Over the past year, 28 states have introduced bills to attack child labor laws. Why would some lawmakers want to roll back 100-year-old protections from the Fair Labor Standards Act? Easy- to prevent improved wages for all workers. During the COVID-19 pandemic, a record number of workers retired in this country. Older workers remained in the job market because they held higher-ranking positions they enjoyed. As thousands of Americans were dying every day, those who no longer had to work – and were part of the most vulnerable part of society, retired. As their positions opened, people in the middle sections moved into those jobs, and those with entry-level jobs moved into the middle positions, creating openings at the bottom of the corporate-level jobs. Workers who had been stuck in lower-wage jobs then began moving into those entry-level positions. Those workers finally had benefits such as health care and livable wages. Many people who had been working two low-wage jobs now could get by with one income. However, those high-end business owners who had been exploiting their labor for so long now found themselves begging for employees. Restaurants that had paid substandard wages for years found themselves offering high wages and signing bonuses. If they could offer that now- they could have all along. Every dollar and hour a worker had been giving up, had gone directly into the pocket of their employer.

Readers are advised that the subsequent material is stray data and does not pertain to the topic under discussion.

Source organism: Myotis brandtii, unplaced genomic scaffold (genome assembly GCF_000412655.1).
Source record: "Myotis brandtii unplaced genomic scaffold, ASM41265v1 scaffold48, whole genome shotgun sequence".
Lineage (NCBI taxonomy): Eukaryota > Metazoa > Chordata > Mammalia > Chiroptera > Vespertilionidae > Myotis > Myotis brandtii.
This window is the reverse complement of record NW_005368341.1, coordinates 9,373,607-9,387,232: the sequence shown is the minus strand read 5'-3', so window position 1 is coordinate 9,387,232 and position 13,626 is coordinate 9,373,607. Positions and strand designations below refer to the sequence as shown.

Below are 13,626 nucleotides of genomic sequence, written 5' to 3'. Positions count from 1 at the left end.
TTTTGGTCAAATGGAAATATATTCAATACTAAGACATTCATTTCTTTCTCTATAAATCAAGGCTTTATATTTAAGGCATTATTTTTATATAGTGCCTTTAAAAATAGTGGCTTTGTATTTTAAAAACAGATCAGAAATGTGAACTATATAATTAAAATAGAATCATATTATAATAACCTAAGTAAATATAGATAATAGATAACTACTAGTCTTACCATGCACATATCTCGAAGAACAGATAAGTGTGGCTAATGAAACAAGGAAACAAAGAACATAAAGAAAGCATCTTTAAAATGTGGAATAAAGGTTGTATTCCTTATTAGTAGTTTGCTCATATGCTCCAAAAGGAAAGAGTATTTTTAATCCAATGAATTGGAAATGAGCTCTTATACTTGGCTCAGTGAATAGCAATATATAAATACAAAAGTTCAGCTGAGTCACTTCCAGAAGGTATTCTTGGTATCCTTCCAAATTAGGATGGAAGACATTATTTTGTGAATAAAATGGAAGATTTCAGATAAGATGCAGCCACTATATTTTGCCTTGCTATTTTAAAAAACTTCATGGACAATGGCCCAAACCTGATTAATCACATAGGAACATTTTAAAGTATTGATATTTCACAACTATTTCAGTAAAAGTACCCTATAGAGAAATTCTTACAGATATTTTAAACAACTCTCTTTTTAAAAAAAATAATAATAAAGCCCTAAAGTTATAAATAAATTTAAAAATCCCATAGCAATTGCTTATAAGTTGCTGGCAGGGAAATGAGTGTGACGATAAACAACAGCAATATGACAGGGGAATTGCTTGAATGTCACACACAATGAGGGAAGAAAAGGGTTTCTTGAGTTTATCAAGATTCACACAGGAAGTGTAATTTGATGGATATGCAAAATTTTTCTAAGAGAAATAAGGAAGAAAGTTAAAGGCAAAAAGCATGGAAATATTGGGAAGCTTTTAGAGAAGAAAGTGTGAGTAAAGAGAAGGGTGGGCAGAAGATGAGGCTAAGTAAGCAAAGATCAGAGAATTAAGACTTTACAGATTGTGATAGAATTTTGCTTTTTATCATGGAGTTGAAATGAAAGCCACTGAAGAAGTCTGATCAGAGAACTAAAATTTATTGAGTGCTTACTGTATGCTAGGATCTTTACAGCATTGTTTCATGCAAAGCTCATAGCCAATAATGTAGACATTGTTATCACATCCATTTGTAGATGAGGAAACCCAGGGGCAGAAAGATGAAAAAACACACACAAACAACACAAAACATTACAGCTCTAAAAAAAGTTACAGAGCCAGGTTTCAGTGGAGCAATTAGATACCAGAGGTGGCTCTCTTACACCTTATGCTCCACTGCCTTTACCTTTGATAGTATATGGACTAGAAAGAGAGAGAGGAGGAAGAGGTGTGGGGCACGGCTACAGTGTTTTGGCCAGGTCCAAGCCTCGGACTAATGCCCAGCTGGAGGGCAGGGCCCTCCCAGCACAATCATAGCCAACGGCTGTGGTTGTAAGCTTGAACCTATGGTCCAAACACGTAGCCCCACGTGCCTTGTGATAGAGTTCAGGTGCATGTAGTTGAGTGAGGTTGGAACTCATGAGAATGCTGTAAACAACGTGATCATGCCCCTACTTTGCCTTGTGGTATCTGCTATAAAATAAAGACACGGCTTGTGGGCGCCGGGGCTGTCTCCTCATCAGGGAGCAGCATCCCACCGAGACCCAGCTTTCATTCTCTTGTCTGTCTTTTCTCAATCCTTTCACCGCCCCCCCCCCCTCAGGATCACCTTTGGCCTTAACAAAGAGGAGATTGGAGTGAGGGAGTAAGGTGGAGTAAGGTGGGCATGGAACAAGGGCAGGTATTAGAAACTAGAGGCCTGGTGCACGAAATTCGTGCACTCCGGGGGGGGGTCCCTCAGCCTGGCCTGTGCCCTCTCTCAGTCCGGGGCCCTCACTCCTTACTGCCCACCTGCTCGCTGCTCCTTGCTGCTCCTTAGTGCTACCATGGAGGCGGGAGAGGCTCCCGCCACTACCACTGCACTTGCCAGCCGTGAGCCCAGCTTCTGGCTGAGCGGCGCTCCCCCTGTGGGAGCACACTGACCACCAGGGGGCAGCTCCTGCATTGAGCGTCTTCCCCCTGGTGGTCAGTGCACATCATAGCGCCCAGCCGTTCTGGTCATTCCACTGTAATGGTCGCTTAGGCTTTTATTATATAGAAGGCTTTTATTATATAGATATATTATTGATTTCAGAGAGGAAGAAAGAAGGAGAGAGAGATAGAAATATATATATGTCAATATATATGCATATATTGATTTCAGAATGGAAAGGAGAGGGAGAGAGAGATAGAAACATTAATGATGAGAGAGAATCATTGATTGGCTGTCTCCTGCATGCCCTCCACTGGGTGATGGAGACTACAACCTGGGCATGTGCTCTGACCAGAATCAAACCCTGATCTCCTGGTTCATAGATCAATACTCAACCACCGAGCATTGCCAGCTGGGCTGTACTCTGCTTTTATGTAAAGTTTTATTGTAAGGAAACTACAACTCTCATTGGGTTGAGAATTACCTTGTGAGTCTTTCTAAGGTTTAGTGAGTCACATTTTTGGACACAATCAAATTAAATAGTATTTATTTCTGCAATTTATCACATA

The shortage in the labor market has resulted in employers being forced to offer better pay. Now, these Republican State legislators want to add children to the job market to eliminate the shortage, allowing them a cheap labor market and curbing the wages they must pay older workers. During the child labor days of the Industrial Revolution, factories began hiring children. This allowed them to lower the wages of the adults, forcing parents to bring their children into the workplace, placing them in unsafe conditions for essentially slave wages.

So, who do you think Kentucky State Representative Phil Pratt will be working 40-plus hours a week at his landscaping business? His teenagers or yours?  Those teenagers working in fast food restaurants who will now be required to close at one in the morning, how do you think they will be able to make it to school the next morning? How well do you think they will be able to conduct their studies?

Ten companies control the 50 largest fast-food chains across the United States. These aren’t mom-and-pop operations struggling to get by they are multinational corporations profiting from low wages and no benefits. If we allow these corporations and their bought and paid-for state and national elected officials to stack the deck against workers, it will become harder and harder for working-class Americans to get by.

Let’s start by voting out elected officials who are willing to return your children and mine to the days of sweatshop labor. As these teens are allowed to work full-time while trying to go to school, it hurts them, it hurts you, all the while the pockets of the wealthy are being padded. Our children deserve better.

Who Are We?


Tim Smith, Director

UAW Region 8